Framing and displaying the thread remnants in Collecting the Days served as a concrete documentation of the artist’s working process. The results – each delicate ball of thread – literally sized up Lee Isbara’s productivity by the amount of labor dispensed in any given day. (Only five or six out of thirty-one boxes remained empty.) This process of repurposing the discards of her artistic practice might be described as “thrifty,” were it not for the fact that the purpose of the saved material was metaphorical rather than strictly functional. Unlike the largely anonymous Korean pojagi makers, who embraced thriftiness as a moral value by saving fabric scraps for use in a functional (albeit symbolically charged) object, Lee Isbara’s collecting and cataloguing of threadwaste in Collecting the Days focused on how productivity is measured, a theme which the artist considers foundational for this work.6 Although Collecting the Days is an aesthetically engaging work, its visual appearance is deepened by the concept behind it. The measuring system that Lee Isbara followed in Collecting the Days turned from the external urban geography of Buildings-Reflections to the artist’s internal modes of organization: how to measure up to one’s internal standards, and how to further materialize the process of evaluation and judgment.

Organization (and reorganization) is one of the key themes that Lee Isbara identifies in her current work, which she characterizes as “the aesthetic interpretation of my method achieving multi-tasking and communication.”7 Untitled (2007, on view) is a fabric scroll pieced from translucent rectangles of silk and hand-embroidered with images and scribbles. One of the most recognizable images inscribed onto the scroll is a recurring diagram of the human brain, with particular regions identified. The writing used to name these regions of the brain, however, is illegible and thus impossible to anchor into medical or other codified terminology. The scribbled text is combined with marks of counting and doodles, seemingly random circular strokes that have been meticulously embroidered into the fabric. Underlying these motifs, the scroll contains faint columns of numbers printed on the fabric. On closer inspection, these numbers seem to indicate times of day, dividing time into blocks: charting when things either begin or end.

In Scattered (2008–09, on view), Lee Isbara makes reference to practices of organization by constructing a collection of notes like those often found pinned to the wall of an office cubicle or bulletin board. Like most of Lee Isbara’s work, Scattered qualifies as patchwork, because it is constructed of multiple geometric pieces of fabric. Unlike most of Lee Isbara’s projects, in which the pieces of fabric are joined by hand- or machine-sewing, Scattered leaves the individual squares or rectangles separate from each other as they are pinned to a wall. The individual pieces, made of two layers of cotton fabric interfaced together, mimic Post-it® notes and letter-size sheets of paper. The content of these mock Post-it® reminders – the colors of which eerily mimic the original pinks and yellows – ranges from a child’s drawings to (illegible) scribbled notes, lists, and diagrams. Some of the larger sheets combine printed information from what seem to be government immigration forms with embroidered attempts to fill in those forms. Provide answers, check the appropriate box, circle items that require further attention.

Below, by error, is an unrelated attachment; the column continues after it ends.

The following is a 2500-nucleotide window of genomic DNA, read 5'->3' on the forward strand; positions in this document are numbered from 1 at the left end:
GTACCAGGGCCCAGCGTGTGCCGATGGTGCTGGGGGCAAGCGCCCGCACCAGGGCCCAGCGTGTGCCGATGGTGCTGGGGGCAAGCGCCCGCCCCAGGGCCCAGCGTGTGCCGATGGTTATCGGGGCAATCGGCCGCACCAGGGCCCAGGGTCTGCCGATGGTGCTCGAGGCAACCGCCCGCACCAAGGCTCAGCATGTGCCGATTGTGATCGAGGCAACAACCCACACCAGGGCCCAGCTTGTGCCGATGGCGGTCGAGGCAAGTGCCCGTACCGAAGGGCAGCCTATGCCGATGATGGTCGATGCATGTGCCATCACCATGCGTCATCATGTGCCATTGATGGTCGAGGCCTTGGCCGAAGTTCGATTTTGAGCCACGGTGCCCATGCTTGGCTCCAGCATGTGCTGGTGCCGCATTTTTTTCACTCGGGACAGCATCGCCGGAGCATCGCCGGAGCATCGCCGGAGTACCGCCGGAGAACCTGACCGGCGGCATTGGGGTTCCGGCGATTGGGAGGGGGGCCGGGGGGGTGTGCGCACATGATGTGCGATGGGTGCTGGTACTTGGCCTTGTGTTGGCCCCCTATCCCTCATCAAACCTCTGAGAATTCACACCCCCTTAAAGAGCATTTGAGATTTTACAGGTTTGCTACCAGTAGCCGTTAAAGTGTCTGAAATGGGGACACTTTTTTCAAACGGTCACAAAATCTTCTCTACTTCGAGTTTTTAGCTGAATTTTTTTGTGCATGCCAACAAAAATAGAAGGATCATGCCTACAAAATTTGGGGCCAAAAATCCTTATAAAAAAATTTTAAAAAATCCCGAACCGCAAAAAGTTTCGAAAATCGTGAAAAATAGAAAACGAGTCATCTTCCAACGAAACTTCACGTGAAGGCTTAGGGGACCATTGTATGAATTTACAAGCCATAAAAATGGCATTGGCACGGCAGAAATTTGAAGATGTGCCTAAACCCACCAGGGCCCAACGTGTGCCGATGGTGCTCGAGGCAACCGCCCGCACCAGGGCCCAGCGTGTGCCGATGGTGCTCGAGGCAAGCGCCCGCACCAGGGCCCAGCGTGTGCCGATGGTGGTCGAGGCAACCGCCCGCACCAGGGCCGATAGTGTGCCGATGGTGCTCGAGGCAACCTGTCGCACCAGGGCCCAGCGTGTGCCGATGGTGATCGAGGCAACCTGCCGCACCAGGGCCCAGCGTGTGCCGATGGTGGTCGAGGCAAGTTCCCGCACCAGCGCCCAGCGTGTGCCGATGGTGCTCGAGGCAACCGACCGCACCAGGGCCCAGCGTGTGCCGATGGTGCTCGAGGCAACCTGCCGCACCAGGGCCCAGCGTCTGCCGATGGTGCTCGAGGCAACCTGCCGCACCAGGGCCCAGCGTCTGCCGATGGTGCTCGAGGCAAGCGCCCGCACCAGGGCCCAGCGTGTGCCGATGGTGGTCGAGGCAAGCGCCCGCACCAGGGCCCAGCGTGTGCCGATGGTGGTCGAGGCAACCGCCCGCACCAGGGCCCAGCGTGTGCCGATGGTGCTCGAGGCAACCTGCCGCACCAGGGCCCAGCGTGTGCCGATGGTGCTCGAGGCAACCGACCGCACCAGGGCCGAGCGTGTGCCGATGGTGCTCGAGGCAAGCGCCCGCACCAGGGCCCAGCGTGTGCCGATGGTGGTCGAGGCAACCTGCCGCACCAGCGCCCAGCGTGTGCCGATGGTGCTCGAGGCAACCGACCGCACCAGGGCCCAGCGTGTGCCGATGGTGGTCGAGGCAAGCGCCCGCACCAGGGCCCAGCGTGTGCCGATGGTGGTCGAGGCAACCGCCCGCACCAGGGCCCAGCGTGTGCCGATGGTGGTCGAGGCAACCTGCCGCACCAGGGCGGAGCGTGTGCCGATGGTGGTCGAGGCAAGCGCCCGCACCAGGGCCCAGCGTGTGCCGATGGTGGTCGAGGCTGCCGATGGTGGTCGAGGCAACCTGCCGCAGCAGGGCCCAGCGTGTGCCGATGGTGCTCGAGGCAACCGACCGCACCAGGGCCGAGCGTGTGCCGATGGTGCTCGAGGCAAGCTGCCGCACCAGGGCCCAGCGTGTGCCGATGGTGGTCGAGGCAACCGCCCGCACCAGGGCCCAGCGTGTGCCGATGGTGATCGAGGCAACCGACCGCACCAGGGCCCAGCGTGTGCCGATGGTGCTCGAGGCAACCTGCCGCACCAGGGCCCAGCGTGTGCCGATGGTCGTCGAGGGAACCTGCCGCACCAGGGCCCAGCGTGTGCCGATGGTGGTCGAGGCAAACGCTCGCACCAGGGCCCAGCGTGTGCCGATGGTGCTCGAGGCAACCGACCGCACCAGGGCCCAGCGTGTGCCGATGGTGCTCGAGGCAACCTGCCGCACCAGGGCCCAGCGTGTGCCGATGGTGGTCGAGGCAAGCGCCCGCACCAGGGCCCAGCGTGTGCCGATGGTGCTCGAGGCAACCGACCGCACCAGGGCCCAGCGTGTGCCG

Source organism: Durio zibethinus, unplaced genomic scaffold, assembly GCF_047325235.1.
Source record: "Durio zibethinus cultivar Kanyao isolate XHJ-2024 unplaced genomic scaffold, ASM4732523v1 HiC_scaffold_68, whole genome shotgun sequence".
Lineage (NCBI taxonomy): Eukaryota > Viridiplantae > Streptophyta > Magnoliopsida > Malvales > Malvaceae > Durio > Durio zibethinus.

In contrast with the legibility of the preprinted information on the fabric forms in Scattered, Lee Isbara’s embroidered marks remain disorganized, almost scrambled. Embodying a different order of legibility, the hand-embroidered notes combine with dense horizontal machine-stitched lines to represent a practice of juggling multiple thoughts and projects in mid-process. From child’s drawings to immigration forms, the notes in Scattered demonstrate an individual context, one that filters in, and is subject to, multiple rules, regulations, and modes of address. The intentional disorganization of these documents arrested in the recent past (by the time of exhibition), and their emphatic denial of resolve, interrupts any overtly nostalgic reflection of the past. Rather than affirming the uncontrollable nature of human activity, however, the subject of Scattered seems to be the transformation of scattering into a personal sense of order.